Woods' WGC window closes, time to look forward

By Randall MellAugust 4, 2012, 8:35 pm

AKRON, Ohio – It’s all about honing his game and his confidence for Kiawah Island now.

Tiger Woods isn’t going to win the WGC-Bridgestone Invitational Sunday, but he could win momentum that will help him claim the PGA Championship next week.

With a 2-under-par 68 Saturday, Woods moved in a good direction, piecing together his best round this week at Firestone Country Club.

With some long-range help from his putter, Woods broke par at Firestone for just the second time in his last 11 rounds here, a venue where he has won seven times.

At day’s end, though, this round had to encourage Woods more for its possibilities. It felt like he could have gone low Saturday.

All three of Woods’ birdies were near monsters. He rolled in a 36-footer at the fourth hole, a 28-footer at the 11th and another 28-footer at the 16th.

Still, after hitting 15 greens in regulation, the first eight greens he looked at, Woods gave himself some opportunities from intermediate range that he couldn’t convert. He squandered some chances you could see he really wanted to convert.

Woods missed birdie putts from 11 feet at the second, 10 feet at the fifth and 13 feet at the 10th.  Overall, he missed six birdie chances inside 20 feet and also missed a 6-foot putt for par at the 13th.

But the good news is that the putter was better, if not yet dialed in for a major championship.

“I’m not that far off,” Woods said.

Woods hit just two of eight fairways with his driver, but that’s deceiving. There was just one giant miss with it, at the ninth, a pulled shot into the trees that blocked his chance to hit that green in regulation.  

There was that missed 6-foot putt for par, and a sloppy three-quarter wedge from less than 100 yards that came up short of the eighth green, but those were the day’s only real miscues.

Woods took 31 putts but said he felt better about his putter.

“I just did some work yesterday and found some alignment, some posture things and got my feel back,” Woods said. “My blade was releasing properly again, and it felt really comfortable.”

As improved as Woods play was, he kept watching his playing partner one up him.

South Africa’s Branden Grace made five birdies on the front nine and turned in 30. He ended up posting a 66.

“I hit the ball well and made some putts, so I thought I was playing pretty well through 11 holes, but I was getting killed by my playing partner,” Woods said. “I thought I was playing well, but he was playing better. So it was a good day.  We both had good rounds.”

Woods and Grace are the only three-time winners this year on the major men’s tours. They were paired together all three rounds this week. Grace called the pairing a “dream come true” for him.

“I learned a hell of a lot playing with Tiger,” Grace said.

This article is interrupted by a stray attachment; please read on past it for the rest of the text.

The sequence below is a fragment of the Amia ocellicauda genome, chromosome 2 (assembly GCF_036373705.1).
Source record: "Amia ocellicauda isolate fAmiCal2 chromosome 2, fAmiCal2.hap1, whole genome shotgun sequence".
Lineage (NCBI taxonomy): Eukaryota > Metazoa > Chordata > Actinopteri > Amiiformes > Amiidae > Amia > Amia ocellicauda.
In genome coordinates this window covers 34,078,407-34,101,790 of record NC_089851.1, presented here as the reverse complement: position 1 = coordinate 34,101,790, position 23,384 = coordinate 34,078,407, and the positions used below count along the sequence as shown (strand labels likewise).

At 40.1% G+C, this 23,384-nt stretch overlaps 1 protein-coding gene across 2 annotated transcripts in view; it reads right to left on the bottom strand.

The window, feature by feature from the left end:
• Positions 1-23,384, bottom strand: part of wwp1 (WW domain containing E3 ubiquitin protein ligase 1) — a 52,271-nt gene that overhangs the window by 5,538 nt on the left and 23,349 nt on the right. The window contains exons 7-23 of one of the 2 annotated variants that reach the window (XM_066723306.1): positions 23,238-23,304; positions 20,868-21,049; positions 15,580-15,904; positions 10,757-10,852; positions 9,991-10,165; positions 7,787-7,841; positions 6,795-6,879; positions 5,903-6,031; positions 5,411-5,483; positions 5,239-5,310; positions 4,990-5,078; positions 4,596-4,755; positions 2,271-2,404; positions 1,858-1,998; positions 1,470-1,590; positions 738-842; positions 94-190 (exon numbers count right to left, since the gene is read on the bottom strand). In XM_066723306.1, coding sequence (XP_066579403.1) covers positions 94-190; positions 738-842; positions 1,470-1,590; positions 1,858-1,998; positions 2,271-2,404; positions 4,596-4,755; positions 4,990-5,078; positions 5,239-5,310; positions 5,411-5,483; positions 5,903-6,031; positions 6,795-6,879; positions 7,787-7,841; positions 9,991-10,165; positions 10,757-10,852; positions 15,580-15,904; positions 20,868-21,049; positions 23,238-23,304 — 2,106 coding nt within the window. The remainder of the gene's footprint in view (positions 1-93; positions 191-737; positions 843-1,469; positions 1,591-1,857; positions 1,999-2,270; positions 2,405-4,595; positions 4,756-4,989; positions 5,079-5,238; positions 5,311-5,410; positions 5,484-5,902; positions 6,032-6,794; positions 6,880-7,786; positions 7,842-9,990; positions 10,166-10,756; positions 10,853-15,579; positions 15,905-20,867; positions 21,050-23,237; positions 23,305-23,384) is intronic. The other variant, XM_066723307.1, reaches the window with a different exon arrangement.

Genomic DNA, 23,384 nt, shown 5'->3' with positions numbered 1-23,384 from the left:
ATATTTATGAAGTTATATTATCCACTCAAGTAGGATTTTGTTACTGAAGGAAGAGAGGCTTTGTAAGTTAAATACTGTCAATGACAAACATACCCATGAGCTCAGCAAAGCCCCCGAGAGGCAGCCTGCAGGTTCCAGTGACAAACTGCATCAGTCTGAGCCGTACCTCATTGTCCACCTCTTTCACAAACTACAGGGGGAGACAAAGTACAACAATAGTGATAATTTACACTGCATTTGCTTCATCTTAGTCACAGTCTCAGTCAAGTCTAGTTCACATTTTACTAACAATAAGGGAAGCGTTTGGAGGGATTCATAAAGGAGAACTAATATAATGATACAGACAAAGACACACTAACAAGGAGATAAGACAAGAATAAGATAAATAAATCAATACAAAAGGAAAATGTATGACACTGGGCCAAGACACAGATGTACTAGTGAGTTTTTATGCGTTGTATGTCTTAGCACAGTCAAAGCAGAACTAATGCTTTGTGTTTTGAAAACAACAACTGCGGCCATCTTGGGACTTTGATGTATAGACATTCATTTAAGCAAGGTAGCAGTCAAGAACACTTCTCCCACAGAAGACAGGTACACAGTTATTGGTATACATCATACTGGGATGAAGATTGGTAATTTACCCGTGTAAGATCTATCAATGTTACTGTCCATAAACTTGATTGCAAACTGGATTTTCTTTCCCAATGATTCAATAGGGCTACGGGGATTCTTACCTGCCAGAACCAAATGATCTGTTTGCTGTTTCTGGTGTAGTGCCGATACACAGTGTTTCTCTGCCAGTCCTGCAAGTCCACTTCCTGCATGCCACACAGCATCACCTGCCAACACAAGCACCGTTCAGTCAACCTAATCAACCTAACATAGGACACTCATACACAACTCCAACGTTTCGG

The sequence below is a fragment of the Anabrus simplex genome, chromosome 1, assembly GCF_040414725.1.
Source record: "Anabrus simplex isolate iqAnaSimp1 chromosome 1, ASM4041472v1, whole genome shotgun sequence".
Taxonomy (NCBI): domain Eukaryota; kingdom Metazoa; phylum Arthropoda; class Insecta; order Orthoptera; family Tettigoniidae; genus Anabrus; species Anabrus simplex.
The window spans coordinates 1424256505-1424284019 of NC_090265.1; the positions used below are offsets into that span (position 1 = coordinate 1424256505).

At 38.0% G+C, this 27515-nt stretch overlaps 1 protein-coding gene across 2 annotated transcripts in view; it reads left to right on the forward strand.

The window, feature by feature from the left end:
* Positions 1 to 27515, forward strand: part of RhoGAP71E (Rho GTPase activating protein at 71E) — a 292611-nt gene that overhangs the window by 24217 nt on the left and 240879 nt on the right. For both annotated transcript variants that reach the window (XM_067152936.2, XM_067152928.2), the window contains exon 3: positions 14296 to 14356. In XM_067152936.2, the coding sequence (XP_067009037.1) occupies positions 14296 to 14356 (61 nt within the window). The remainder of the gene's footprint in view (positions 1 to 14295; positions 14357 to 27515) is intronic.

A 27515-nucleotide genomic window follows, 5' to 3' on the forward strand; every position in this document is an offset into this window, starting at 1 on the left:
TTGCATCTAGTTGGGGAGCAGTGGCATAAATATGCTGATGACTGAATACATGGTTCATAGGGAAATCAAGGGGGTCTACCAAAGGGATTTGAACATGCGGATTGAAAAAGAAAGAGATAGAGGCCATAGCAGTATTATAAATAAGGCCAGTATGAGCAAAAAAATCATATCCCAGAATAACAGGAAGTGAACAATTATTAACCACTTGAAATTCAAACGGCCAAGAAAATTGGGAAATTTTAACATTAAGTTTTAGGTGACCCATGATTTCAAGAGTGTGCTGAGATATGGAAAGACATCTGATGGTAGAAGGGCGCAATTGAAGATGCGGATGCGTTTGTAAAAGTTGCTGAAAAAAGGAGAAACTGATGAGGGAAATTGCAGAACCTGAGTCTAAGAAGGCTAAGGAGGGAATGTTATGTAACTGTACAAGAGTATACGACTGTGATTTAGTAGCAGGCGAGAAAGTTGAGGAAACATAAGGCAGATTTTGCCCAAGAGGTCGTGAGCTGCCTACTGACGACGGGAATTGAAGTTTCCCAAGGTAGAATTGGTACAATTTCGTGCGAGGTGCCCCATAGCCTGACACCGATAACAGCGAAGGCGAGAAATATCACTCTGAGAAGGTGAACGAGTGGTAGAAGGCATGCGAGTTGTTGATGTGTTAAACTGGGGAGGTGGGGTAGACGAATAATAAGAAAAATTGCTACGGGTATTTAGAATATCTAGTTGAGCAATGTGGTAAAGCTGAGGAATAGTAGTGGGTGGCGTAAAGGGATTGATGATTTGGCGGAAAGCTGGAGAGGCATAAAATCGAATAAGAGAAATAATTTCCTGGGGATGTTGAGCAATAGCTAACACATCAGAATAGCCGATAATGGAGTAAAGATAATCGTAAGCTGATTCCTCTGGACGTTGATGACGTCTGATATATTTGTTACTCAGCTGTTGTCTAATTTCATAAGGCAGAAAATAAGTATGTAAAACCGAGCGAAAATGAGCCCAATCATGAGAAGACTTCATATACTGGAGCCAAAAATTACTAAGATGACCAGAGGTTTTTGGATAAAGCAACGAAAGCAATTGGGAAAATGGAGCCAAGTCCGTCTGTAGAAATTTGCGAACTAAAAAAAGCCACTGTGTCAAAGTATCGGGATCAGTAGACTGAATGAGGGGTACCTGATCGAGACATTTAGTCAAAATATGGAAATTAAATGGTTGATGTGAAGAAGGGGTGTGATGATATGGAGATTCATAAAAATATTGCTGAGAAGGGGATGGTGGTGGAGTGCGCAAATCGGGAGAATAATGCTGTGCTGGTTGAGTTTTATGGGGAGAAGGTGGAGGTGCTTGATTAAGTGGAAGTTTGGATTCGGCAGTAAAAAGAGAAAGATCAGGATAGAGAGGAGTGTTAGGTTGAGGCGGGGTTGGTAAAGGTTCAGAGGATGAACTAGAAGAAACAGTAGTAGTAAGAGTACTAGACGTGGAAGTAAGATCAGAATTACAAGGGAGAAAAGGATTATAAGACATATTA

Sunday we will learn a little bit more about Woods’ readiness for Kiawah.

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What's in the bag: CareerBuilder winner Rahm

By Golf Channel DigitalJanuary 22, 2018, 10:37 pm

Jon Rahm defeated Andrew Landry in a playoff to earn his second PGA Tour title at the CareerBuilder Challenge. Here's what's in his bag:

Driver: TaylorMade M4 (9.5 degrees), with Aldila Tour Green 75 TX shaft

Fairway wood: TaylorMade M3 (19 degrees), with Aldila Tour Green 75 TX shaft

Irons: TaylorMade P790 (3), P750 (4-PW), with Project X 6.5 shafts

Wedges: TaylorMade Milled Grind (52, 56 degrees), Milled Grind Hi-Toe (60 degrees), with Project X 6.5 shafts

Putter: TaylorMade Spider Tour Red

Ball: TaylorMade TP5x

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Strange irked by Rahm-Landry friendly playoff

By Jason CrookJanuary 22, 2018, 9:45 pm

Curtis Strange knows a thing or two about winning golf tournaments, and based on his reaction to the CareerBuilder Challenge playoff on Sunday, it’s safe to say he did things a little differently while picking up 17 PGA Tour victories in his Hall-of-Fame career.

While Jon Rahm and Andrew Landry were “battling” through four extra holes, Strange, 62, tweeted his issues with the duo’s constant chit-chat and friendly banter down the stretch at La Quinta Country Club, where Rahm eventually came out on top.

The two-time U.S. Open champ then engaged with some followers to explain his point a little more in depth.

So, yeah ... don't think he's changing his perspective on this topic anytime soon ever.

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Randall's Rant: The Euros won't just roll over

By Randall MellJanuary 22, 2018, 9:36 pm

The Ryder Cup may not be the King Kong of golf events yet, but you can hear the biennial international team event thumping its chest a full eight months out.